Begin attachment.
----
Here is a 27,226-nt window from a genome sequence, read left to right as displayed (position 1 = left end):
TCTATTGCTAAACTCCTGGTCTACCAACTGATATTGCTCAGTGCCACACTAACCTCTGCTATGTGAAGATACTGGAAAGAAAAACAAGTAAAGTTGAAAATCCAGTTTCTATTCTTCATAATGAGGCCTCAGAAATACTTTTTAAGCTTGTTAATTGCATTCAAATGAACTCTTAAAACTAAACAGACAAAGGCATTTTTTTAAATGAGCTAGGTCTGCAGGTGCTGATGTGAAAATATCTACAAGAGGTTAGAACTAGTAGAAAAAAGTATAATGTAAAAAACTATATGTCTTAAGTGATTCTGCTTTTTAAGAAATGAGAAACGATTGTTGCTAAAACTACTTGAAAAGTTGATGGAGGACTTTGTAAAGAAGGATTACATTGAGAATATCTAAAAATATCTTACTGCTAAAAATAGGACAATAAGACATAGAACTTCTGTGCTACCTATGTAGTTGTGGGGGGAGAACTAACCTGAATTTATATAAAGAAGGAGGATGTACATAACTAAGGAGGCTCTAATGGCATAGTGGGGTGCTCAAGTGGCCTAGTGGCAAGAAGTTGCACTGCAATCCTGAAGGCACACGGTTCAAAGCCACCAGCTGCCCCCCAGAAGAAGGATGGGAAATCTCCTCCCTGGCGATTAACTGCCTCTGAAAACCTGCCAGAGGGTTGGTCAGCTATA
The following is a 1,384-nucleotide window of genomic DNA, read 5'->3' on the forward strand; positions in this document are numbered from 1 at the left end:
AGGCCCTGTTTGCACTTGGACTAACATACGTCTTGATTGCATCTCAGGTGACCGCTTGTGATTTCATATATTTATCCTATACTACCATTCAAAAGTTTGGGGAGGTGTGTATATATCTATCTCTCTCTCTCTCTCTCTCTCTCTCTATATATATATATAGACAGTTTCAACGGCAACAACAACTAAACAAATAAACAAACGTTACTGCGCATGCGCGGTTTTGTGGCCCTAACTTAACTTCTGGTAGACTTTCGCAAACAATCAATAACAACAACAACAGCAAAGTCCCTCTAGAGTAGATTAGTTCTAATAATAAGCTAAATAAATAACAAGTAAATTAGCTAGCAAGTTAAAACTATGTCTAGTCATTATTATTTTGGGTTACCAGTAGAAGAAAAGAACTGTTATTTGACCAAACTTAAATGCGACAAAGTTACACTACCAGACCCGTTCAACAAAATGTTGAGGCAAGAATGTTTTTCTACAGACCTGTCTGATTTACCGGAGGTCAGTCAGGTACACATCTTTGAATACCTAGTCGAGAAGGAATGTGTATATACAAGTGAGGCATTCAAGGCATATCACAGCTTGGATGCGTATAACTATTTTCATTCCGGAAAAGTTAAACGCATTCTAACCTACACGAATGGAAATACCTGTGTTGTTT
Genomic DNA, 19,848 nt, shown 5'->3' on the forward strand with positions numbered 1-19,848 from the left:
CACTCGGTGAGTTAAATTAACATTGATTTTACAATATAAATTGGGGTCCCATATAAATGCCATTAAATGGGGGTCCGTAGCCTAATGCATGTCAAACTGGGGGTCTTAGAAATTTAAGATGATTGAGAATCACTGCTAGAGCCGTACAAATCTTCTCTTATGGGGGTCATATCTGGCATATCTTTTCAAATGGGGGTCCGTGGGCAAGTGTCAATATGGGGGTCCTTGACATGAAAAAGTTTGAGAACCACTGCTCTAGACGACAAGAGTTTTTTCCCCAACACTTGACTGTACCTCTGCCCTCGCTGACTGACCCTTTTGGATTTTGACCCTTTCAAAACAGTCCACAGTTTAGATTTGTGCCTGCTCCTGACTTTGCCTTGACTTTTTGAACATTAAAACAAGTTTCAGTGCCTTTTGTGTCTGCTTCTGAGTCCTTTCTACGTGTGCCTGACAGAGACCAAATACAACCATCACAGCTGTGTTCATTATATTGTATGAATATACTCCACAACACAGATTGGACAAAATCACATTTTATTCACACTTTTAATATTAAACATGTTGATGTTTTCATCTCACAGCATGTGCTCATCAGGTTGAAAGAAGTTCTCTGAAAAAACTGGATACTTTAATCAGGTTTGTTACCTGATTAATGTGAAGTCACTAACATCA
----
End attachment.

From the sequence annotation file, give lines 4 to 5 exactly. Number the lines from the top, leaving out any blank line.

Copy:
AGGCCCTGTTTGCACTTGGACTAACATACGTCTTGATTGCATCTCAGGTGACCGCTTGTGATTTCATATATTTATCCTATACTACCATTCAAAAGTTTGGGGAGGTGTGTATATATCTATCTCTCTCTCTCTCTCTCTCTCTCTCTATATATATATATAGACAGTTTCAACGGCAACAACAACTAAACAAATAAACAAACGTTACTGCGCATGCGCGGTTTTGTGGCCCTAACTTAACTTCTGGTAGACTTTCGCAAACAATCAATAACAACAACAACAGCAAAGTCCCTCTAGAGTAGATTAGTTCTAATAATAAGCTAAATAAATAACAAGTAAATTAGCTAGCAAGTTAAAACTATGTCTAGTCATTATTATTTTGGGTTACCAGTAGAAGAAAAGAACTGTTATTTGACCAAACTTAAATGCGACAAAGTTACACTACCAGACCCGTTCAACAAAATGTTGAGGCAAGAATGTTTTTCTACAGACCTGTCTGATTTACCGGAGGTCAGTCAGGTACACATCTTTGAATACCTAGTCGAGAAGGAATGTGTATATACAAGTGAGGCATTCAAGGCATATCACAGCTTGGATGCGTATAACTATTTTCATTCCGGAAAAGTTAAACGCATTCTAACCTACACGAATGGAAATACCTGTGTTGTTT
Genomic DNA, 19,848 nt, shown 5'->3' on the forward strand with positions numbered 1-19,848 from the left: